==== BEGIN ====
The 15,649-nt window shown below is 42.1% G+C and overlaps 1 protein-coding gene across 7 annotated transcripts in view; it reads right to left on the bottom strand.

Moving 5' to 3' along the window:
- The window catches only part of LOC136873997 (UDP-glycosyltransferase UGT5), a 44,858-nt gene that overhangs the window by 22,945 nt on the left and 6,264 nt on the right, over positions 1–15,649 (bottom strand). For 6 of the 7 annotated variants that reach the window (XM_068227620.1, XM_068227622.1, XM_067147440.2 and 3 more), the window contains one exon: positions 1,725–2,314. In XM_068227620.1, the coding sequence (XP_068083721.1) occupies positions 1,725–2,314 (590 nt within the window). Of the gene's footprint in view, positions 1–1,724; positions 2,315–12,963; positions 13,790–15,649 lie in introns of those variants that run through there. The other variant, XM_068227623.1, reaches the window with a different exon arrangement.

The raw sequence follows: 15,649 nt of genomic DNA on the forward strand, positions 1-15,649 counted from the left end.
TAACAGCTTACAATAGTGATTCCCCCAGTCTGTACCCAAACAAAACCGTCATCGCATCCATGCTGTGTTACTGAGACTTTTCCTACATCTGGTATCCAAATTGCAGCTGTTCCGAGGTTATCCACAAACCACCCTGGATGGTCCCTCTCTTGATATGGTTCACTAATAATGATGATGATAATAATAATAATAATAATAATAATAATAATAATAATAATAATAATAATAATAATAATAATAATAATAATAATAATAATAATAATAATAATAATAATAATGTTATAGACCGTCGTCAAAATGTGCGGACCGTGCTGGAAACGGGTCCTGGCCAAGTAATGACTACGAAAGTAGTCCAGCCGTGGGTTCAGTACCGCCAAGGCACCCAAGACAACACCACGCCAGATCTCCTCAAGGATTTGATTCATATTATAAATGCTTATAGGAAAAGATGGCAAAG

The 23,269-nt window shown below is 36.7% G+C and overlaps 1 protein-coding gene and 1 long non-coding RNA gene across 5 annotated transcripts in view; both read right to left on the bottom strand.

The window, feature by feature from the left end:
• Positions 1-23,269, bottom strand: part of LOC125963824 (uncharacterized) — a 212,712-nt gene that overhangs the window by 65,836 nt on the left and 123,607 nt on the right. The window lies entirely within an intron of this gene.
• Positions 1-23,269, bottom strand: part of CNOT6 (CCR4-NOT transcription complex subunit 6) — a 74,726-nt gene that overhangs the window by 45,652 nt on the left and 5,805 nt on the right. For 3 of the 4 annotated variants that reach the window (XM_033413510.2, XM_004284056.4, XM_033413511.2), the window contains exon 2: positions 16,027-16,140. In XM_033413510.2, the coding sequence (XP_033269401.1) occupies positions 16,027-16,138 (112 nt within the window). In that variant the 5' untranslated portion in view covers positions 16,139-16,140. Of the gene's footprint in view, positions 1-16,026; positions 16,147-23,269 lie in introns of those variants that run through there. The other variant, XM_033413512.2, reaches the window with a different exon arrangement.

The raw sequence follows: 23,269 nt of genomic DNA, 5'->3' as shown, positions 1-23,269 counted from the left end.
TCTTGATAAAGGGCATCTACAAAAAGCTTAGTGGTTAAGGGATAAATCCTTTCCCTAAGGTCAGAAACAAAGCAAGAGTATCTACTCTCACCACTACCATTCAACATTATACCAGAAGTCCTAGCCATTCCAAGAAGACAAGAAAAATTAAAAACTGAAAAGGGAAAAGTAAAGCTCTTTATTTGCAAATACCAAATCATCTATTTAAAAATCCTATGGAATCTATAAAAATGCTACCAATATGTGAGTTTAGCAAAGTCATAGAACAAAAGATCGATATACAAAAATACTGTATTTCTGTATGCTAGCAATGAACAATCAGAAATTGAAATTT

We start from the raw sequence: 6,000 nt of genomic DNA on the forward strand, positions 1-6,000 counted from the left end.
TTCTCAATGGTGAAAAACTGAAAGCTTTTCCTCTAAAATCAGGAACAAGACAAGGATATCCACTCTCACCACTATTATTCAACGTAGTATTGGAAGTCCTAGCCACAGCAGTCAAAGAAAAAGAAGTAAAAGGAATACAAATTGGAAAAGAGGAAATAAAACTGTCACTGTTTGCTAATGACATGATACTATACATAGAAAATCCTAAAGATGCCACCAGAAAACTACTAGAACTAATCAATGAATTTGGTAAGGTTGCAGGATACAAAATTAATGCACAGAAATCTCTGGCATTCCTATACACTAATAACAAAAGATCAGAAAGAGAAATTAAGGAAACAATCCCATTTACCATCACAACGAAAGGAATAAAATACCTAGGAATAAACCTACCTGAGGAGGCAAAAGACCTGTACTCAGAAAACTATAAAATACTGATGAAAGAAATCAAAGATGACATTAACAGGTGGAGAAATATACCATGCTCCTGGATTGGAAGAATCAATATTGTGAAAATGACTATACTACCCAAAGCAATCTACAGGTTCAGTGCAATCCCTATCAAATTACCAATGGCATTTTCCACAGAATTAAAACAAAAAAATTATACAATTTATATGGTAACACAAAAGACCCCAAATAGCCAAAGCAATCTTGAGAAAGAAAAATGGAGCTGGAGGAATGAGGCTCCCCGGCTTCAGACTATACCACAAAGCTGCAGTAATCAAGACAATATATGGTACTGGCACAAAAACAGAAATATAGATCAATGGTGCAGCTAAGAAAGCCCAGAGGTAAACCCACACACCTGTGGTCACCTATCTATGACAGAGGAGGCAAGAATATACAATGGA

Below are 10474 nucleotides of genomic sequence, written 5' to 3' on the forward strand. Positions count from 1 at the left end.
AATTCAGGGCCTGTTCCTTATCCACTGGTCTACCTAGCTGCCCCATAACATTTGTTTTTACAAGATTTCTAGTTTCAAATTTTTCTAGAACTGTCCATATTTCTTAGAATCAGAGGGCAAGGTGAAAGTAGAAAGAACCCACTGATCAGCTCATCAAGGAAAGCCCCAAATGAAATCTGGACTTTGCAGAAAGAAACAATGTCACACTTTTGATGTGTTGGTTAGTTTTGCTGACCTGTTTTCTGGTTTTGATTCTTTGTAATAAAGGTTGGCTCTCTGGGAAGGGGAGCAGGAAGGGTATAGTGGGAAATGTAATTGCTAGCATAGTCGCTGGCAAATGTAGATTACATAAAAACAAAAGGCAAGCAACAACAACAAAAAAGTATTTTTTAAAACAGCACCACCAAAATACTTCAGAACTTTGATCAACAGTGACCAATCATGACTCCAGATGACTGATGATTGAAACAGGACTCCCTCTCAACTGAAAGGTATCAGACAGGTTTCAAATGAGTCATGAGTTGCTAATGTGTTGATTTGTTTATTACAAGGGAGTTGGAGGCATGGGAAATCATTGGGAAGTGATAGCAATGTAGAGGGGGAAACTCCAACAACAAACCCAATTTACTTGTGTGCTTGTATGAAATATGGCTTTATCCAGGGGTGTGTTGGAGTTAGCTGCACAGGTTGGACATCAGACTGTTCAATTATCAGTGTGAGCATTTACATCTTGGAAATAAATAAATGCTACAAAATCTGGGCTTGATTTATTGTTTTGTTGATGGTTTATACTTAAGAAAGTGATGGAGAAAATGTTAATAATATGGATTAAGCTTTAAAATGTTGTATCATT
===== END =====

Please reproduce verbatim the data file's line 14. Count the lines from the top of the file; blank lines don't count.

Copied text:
Below are 10474 nucleotides of genomic sequence, written 5' to 3' on the forward strand. Positions count from 1 at the left end.